PRO14: Glasgow Warriors 37-10 Munster

Nick Grigg scores Glasgow Warriors' third try in their 37-10 demolition of Munster Image: Craig Watson -


THE conventional wisdom was that if Glasgow were to get the better of Munster it would be by a narrow margin. That was what the recent history of the fixture suggested, and the fact that both teams were just a point apart at the top of Conference A enhanced that impression. Instead,  an outstanding performance by Dave Rennie’s side, coupled with an uncharacteristically flat display by the Irishmen, produced by far the most impressive result of the season so far from a Scottish team.

A point behind Munster before kick-off, the Warriors are now four points clear, having claimed a try bonus thanks to scores from Leonardo Sarto, Lee Jones, Nick Grigg and Scott Cummings. They had lost five of their last six fixtures against the Irish side, all but one by a very narrow margin, but got things under way last night with an early score and rarely looked in trouble after that.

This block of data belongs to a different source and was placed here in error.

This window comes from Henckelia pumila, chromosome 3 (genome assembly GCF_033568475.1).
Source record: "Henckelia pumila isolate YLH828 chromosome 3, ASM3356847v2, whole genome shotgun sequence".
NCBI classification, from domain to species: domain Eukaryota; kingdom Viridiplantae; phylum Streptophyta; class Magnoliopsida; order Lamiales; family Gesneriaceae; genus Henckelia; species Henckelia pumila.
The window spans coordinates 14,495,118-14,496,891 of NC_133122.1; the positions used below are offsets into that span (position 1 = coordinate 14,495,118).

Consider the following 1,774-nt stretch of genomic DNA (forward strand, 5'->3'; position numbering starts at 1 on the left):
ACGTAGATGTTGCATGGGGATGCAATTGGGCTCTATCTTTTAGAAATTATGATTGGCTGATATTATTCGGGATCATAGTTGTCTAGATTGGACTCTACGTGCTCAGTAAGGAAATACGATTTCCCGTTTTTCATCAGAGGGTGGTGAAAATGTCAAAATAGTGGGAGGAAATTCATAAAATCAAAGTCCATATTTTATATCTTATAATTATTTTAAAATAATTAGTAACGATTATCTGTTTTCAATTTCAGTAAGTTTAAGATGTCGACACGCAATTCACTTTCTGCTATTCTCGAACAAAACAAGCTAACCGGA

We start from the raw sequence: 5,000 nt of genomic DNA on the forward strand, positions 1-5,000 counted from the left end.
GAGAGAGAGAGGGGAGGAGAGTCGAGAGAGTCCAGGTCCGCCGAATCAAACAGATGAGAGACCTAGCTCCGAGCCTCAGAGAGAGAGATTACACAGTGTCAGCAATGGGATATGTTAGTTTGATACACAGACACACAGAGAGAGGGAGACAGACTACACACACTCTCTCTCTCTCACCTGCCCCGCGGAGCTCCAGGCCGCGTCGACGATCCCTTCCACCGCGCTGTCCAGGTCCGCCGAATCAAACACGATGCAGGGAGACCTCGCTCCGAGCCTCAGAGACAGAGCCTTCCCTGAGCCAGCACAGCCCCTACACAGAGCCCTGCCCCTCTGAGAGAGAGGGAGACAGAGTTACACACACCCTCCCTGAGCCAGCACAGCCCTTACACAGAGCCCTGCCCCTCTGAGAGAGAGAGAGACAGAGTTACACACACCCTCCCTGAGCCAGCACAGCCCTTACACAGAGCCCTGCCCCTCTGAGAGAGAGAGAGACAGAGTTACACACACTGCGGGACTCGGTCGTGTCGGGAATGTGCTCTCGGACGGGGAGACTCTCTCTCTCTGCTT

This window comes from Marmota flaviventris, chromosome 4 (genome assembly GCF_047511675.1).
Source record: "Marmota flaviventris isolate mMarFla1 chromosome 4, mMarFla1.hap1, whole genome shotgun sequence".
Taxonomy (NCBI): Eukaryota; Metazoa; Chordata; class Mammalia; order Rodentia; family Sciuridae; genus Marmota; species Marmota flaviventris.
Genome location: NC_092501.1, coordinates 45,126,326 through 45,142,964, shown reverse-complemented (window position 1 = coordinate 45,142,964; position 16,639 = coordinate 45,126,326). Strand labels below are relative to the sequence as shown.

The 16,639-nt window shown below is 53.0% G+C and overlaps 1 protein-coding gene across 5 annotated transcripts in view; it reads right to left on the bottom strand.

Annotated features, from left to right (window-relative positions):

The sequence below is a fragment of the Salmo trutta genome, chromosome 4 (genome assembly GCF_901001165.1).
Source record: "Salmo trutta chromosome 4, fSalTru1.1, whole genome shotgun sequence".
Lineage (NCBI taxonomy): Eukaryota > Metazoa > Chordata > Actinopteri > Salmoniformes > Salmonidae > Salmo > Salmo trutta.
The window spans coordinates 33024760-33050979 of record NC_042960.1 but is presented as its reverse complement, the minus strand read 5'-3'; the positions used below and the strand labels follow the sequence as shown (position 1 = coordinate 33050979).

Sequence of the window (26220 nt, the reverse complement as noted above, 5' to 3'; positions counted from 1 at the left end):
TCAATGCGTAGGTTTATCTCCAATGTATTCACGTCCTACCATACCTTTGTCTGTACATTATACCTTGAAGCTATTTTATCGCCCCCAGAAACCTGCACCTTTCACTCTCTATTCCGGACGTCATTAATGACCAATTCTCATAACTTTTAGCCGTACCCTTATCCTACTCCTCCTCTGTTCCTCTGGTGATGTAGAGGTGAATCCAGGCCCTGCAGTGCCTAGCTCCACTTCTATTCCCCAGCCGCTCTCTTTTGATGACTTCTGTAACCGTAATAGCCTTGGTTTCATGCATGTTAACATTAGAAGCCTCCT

“I’ve been a bit grumpy over the past few weeks, but that was quality,” head coach Dave Rennie said afterwards. “We used the ball really well and built pressure and defended really well. We put them under pressure from turnover ball. It was great.

“There’s a long way to go, but we made some good shifts tonight. We needed to against a very strong Munster side. We want to make this place a fortress and we made a statement tonight.”